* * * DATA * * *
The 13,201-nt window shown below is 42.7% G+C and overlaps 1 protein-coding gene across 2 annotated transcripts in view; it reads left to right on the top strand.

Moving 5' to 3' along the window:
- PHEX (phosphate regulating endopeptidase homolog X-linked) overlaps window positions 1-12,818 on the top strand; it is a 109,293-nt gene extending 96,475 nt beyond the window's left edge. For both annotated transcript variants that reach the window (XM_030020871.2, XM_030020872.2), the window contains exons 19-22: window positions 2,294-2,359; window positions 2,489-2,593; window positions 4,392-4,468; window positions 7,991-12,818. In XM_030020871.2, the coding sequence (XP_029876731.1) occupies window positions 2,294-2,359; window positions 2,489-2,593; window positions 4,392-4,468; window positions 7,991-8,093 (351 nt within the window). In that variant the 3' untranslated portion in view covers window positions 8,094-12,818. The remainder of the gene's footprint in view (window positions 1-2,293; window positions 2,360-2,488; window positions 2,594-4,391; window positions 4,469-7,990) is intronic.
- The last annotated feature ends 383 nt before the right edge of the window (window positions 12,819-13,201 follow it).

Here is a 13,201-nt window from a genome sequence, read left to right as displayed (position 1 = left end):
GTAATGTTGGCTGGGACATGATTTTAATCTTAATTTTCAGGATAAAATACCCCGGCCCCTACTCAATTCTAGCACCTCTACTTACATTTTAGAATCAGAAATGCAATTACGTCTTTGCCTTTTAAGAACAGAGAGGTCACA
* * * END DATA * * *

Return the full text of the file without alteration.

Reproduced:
The 13,201-nt window shown below is 42.7% G+C and overlaps 1 protein-coding gene across 2 annotated transcripts in view; it reads left to right on the top strand.

Moving 5' to 3' along the window:
- PHEX (phosphate regulating endopeptidase homolog X-linked) overlaps window positions 1-12,818 on the top strand; it is a 109,293-nt gene extending 96,475 nt beyond the window's left edge. For both annotated transcript variants that reach the window (XM_030020871.2, XM_030020872.2), the window contains exons 19-22: window positions 2,294-2,359; window positions 2,489-2,593; window positions 4,392-4,468; window positions 7,991-12,818. In XM_030020871.2, the coding sequence (XP_029876731.1) occupies window positions 2,294-2,359; window positions 2,489-2,593; window positions 4,392-4,468; window positions 7,991-8,093 (351 nt within the window). In that variant the 3' untranslated portion in view covers window positions 8,094-12,818. The remainder of the gene's footprint in view (window positions 1-2,293; window positions 2,360-2,488; window positions 2,594-4,391; window positions 4,469-7,990) is intronic.
- The last annotated feature ends 383 nt before the right edge of the window (window positions 12,819-13,201 follow it).

Here is a 13,201-nt window from a genome sequence, read left to right as displayed (position 1 = left end):
GTAATGTTGGCTGGGACATGATTTTAATCTTAATTTTCAGGATAAAATACCCCGGCCCCTACTCAATTCTAGCACCTCTACTTACATTTTAGAATCAGAAATGCAATTACGTCTTTGCCTTTTAAGAACAGAGAGGTCACA